Office ALB, which was selected in the category of Organization and Project Grants, is an organization led by choreographer and dancer Akiko Kitamura. For this proposal, Kitamura plans to conduct fieldwork in the Philippines with artists she has come to know through previous ACC grants. The application was highly evaluated for its consideration of expanding the field of activities for artists in Asia and networking with them. We hope that deeper cross-cultural ties will be realized through ongoing cultural exchange and its developmental activities.
By joining ACC’s selection process for the first time, I was reminded that artists are also expected to have the ability to verbalize their own activities. It is difficult for applicants to write feasible budgets at a time of inflation, but I was impressed by the care taken by the office staff to make the project proposals feasible. Some applicants are accustomed to writing application forms, while others are not, but everyone has the experience of doing it for the first time. We encourage those who wish to expand the scope of their activities to apply without fear. I hope that those who have been selected for fellowships and grants will fully utilize this opportunity and make the most of it in their future activities. As one of the selection panelists, I look forward to seeing the outcomes.
Associate Professor, School of International Communication, Senshu University
Representative Panelist (Performing Arts)
Music and Literature
Among the applications from both the literature and music fields, I initially narrowed down the list to a few candidates based on their application materials and information collected through the interviews by the office staff. In the case of literature, the applicants could be creative writers, critics, researchers, translators, editors, etc. In the case of music, they could be composers, performers, critics, researchers, or producers. In this selection process, the candidates were narrowed down based on their intentions, motivations, detailed plans for proposed activities, and feasibility, rather than on their type of work or discipline. Furthermore, working alongside the visual art panel to determine grantees from visual art, literature, and music together, it was decided that only one candidate from the music and literature fields was to be selected due to the grant budget.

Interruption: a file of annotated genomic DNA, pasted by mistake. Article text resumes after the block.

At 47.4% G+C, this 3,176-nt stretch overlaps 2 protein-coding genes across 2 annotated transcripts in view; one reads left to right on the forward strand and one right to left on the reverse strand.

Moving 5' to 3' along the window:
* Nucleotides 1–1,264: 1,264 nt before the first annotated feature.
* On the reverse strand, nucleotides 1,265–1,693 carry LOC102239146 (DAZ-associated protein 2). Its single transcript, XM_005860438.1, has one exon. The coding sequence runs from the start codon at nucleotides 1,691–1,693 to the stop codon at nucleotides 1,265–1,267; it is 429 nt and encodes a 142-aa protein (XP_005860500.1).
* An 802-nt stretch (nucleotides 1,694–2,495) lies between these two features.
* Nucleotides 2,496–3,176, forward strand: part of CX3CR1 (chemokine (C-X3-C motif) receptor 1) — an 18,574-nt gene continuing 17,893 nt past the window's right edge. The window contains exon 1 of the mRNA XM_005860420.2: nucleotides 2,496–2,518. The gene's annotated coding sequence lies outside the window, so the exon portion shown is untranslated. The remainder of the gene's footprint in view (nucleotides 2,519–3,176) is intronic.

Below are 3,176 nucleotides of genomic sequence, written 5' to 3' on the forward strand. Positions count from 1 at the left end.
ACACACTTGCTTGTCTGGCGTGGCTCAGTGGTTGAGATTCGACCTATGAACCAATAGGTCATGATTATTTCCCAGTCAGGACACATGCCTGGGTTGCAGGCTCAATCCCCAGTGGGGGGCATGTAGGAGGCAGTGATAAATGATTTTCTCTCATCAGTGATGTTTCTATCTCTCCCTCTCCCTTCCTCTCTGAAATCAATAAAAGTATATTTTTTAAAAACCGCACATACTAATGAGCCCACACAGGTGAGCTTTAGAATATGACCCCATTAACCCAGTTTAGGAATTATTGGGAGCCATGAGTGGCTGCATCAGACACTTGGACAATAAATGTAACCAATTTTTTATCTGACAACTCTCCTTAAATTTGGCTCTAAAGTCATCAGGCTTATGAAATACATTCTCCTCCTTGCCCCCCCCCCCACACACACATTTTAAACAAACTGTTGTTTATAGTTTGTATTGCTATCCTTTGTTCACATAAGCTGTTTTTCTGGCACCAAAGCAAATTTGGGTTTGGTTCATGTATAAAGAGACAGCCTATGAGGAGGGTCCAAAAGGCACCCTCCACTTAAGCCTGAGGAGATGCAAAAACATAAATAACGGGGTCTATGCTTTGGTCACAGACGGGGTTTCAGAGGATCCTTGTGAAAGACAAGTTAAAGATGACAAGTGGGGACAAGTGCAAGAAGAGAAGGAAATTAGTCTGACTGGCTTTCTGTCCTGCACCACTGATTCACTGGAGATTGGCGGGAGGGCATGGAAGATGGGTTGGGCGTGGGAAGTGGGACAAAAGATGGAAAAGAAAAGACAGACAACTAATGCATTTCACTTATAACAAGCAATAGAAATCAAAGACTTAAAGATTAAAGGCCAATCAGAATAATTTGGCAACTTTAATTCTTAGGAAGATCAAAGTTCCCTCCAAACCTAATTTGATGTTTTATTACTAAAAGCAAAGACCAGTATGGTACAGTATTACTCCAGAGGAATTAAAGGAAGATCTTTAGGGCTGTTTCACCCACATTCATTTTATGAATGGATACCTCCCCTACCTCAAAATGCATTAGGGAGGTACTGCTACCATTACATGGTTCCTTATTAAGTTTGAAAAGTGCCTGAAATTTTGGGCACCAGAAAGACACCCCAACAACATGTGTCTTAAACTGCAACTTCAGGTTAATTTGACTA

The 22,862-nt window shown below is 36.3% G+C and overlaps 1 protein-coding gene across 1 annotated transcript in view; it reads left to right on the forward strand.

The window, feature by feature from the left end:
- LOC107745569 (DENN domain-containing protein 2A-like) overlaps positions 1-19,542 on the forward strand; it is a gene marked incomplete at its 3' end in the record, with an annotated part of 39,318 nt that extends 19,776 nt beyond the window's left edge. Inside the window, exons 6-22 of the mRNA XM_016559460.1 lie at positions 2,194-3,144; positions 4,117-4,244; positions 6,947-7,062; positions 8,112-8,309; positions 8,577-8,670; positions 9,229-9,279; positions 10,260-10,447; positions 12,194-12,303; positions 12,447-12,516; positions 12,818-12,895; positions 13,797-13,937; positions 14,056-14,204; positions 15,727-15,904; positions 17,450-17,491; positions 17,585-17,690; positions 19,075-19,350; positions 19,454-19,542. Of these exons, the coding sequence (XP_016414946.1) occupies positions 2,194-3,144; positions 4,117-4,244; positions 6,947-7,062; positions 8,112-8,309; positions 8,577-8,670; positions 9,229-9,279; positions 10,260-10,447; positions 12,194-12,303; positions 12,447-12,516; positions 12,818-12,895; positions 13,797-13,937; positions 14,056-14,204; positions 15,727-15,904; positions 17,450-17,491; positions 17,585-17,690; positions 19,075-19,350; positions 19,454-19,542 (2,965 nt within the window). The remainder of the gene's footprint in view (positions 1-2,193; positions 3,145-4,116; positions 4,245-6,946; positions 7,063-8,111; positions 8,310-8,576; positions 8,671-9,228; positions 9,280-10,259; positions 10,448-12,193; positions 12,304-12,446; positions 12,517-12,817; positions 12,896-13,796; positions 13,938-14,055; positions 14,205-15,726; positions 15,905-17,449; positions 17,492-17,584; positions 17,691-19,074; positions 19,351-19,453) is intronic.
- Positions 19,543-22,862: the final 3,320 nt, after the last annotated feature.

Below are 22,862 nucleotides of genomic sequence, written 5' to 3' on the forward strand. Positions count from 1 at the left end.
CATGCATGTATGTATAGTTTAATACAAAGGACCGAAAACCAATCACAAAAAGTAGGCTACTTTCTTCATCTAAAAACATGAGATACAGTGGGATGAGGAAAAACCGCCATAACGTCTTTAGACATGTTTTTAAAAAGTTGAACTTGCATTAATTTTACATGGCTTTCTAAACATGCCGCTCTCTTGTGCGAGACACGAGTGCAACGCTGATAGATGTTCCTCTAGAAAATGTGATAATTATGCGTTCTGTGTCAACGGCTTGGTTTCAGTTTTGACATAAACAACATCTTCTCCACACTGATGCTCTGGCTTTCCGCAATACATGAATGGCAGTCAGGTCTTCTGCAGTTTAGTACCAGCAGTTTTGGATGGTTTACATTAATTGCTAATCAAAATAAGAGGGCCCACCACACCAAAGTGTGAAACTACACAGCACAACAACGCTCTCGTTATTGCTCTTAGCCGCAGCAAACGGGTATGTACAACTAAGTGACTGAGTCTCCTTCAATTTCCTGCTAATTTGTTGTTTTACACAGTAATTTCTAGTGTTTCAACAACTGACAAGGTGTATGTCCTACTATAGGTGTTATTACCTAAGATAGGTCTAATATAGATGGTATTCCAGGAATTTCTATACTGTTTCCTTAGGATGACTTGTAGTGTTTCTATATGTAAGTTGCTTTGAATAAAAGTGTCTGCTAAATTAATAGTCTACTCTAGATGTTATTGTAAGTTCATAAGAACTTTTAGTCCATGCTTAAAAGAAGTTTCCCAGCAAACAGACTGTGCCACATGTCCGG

In the first place, it is not easy to compare and contrast literature and music together, or literature, music, and visual arts together. We then had to evaluate the impact of the grant and what it would mean to the applicants to go and stay abroad at this time, while taking into account their age, gender, and genres. Although the list of candidates was narrowed down, after a discussion and calculation of the budget allocation, we finally decided to select the composer Madoka Mori from among the applicants of literature and music.
Madoka Mori has already been presenting her works in Japan as well as collaborating with visual arts and working in educational settings. Toshi Ichiyanagi, a composer who sadly passed away last year, strongly encouraged her to travel abroad and be exposed to musicians and audiences abroad, and she cited this as one of the reasons for her application. Behind this recommendation was the fact that Toshi Ichiyanagi had studied in the United States from his late teens to his twenties and later stayed there on ACC’s fellowship. Given this, Madoka Mori's intention to “act now" was firm. In addition, in light of the balance of the proposed budgets of other candidates, we felt it was most appropriate to award the fellowship to Madoka Mori. I wish Mori a fruitful and productive stay in NY in the future.
I would like to add that I would have liked to see more applications from the field of literature. I believe that both researchers and creators will benefit from the opportunity to conduct research and discuss issues from the same or different perspectives, and that they will be stimulated by the local scene abroad. Therefore, I would like to encourage active applications from the field of literature as well.
Professor, Faculty of Letters, Arts and Sciences, Waseda University
Representative Panelist (Music and Literature)